In longitudinal studies much more is known about those who do not participate in second and subsequent waves. Although non-response can be due to death of the respondent, no contact or refusal, not all studies examining non-response at follow-up have made this distinction. Lui & Anthony [4] found that non-response in an elderly sample one year after initial interview was associated with lower Mini Mental State Examination (MMSE) scores, being older and having fewer years of education. Schaie et al[5] found that non-response in a three wave study over 14 years was associated with lower scores on a number of IQ measures. In a study by Clark et al.[6] of depression in people aged 18 and above, non-response was not associated with depression after accounting for demographic variables. However, only one third of non-responders were refusals, most being no contacts.

Looking specifically at refusals, Eaton et al.[7], in a follow-up of 18–64 year olds from the Epidemiologic Catchment Area (ECA) Program, found that refusers were older, more likely to be married and had lower educational levels than those interviewed. Psychopathology (assessed by either diagnoses or symptoms) was not significantly associated with refusal. Bucholz et al[8] examined refusers amongst an 18–49 year old community sample followed up after 11 years. Refusers were more likely to be male and to have a history of barbiturate abuse or dependence, but were no more likely to be in the problem-drinking, minimal alcoholic group than responders. Studies of elderly refusers have found that they are more likely to be cognitively impaired, to be in poor physical health and to have lower levels of education [914].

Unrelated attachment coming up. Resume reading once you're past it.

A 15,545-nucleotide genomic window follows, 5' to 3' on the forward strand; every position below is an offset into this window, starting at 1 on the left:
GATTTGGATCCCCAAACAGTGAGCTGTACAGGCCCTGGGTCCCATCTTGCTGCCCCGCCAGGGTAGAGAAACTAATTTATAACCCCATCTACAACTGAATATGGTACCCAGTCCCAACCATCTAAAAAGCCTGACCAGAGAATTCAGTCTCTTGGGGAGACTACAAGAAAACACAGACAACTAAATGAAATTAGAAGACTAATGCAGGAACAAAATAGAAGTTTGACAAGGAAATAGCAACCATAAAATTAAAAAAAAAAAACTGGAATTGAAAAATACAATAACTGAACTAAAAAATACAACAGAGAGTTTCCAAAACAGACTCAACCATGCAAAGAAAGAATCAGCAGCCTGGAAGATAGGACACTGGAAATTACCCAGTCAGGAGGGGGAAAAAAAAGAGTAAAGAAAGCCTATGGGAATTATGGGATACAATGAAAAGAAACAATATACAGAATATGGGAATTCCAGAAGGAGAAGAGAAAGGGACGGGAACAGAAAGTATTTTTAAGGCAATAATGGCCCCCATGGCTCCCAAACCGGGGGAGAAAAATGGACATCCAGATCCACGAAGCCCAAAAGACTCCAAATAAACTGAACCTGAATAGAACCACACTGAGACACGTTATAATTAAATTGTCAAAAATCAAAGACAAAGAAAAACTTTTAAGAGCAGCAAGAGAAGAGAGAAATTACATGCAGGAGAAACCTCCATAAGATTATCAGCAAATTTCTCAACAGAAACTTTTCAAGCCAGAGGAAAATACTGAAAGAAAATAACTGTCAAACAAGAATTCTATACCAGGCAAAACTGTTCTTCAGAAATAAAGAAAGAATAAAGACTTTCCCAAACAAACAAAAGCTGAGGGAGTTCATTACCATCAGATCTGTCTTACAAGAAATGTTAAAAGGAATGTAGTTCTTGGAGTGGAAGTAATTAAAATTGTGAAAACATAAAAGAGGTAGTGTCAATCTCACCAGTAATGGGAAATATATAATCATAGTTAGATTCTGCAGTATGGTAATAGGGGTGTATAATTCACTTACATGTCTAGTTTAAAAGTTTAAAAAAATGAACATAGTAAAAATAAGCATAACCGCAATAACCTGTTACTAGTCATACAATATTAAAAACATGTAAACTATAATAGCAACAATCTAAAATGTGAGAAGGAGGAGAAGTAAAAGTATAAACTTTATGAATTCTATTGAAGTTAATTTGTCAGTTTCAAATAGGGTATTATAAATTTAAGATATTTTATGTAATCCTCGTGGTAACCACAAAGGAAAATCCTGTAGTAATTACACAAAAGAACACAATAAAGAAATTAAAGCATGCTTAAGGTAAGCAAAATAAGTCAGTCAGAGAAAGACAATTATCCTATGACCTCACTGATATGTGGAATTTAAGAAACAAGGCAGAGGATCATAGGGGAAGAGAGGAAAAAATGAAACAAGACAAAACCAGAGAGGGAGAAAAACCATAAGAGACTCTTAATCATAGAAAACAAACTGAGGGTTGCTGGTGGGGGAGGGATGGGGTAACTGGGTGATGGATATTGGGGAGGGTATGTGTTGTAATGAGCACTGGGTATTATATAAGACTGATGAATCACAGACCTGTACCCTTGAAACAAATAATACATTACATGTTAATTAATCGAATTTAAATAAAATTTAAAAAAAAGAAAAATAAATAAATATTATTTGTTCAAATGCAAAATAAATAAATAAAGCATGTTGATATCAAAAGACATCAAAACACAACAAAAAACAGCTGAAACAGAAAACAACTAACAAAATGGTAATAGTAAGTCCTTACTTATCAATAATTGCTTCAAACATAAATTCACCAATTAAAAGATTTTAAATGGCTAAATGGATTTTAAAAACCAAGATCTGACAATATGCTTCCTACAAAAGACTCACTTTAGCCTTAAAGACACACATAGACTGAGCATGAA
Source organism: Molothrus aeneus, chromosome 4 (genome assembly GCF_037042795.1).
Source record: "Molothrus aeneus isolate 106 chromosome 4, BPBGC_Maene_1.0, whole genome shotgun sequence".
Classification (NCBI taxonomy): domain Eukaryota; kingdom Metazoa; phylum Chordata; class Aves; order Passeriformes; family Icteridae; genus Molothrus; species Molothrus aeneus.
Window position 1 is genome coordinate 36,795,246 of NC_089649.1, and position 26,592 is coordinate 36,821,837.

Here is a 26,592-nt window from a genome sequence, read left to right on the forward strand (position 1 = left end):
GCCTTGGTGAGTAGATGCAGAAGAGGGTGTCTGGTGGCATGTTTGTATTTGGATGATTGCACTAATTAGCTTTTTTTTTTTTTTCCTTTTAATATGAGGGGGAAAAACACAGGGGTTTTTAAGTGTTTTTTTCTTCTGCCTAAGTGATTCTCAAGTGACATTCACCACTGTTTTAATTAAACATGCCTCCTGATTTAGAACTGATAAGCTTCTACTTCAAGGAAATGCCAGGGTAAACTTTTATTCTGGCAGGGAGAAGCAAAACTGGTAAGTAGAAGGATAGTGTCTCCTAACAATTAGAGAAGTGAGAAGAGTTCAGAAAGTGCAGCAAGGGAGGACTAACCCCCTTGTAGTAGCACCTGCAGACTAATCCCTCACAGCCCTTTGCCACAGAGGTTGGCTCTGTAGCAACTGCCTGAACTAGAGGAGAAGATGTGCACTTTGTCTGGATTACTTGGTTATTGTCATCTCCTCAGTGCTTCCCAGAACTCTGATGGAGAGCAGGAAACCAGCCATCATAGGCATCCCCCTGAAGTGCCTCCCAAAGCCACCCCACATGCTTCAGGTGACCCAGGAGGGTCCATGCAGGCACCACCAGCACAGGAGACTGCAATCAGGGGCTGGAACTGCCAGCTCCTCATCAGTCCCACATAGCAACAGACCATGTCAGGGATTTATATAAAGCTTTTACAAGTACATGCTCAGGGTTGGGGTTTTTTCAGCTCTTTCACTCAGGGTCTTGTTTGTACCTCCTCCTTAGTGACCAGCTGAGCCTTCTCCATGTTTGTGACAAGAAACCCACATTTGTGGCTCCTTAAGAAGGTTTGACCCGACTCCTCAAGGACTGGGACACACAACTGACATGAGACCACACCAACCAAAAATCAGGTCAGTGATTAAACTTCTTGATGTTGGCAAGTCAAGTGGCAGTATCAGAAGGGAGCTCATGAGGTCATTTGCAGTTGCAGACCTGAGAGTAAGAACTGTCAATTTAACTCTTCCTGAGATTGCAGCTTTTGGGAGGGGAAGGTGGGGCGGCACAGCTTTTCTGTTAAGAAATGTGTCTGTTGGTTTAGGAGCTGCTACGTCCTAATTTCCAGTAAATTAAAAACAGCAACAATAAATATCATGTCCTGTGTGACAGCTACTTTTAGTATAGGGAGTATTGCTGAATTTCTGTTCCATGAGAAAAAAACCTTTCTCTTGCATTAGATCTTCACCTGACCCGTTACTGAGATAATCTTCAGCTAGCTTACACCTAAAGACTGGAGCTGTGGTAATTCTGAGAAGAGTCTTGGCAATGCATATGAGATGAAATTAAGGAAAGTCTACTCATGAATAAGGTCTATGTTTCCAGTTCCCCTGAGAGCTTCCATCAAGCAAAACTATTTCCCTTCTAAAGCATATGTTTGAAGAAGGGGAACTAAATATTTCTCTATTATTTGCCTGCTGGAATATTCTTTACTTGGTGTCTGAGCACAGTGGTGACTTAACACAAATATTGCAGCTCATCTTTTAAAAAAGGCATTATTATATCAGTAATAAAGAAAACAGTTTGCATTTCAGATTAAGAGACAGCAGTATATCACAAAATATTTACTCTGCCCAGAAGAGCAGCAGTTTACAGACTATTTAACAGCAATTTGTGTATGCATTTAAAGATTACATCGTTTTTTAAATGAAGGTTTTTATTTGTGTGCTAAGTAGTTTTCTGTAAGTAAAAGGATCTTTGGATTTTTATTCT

Of the possible reasons for non-response, refusal is of particular interest because it is amenable to change. The more we know about those who are alive and have been contacted, but refuse to take part, the more likely we are to be able to improve our approach and hopefully lower our refusal rates. The aim of this paper was to examine the relationship of non-response, particularly refusal, to the physical, psychological and cognitive state of elderly participants at subsequent waves of a longitudinal survey.


The sample

In 1990–91 a sample of 945 (of 1377 selected) persons drawn from the Electoral Rolls of Canberra and the nearby town of Queanbeyan and representative of the age distribution of this community were interviewed using the Canberra Interview for the Elderly (CIE) [15]. An additional sample of 100 (of 145 selected) residents of Nursing homes and sheltered accommodation were also interviewed. Interviews were sought from both the subject and informant, usually a close relative. The structured interview was administered to the participant by a trained lay interviewer. It was undertaken in the participant's home, taking 1.5 to 2 hours to complete. All interviewing and tests were completed in one visit.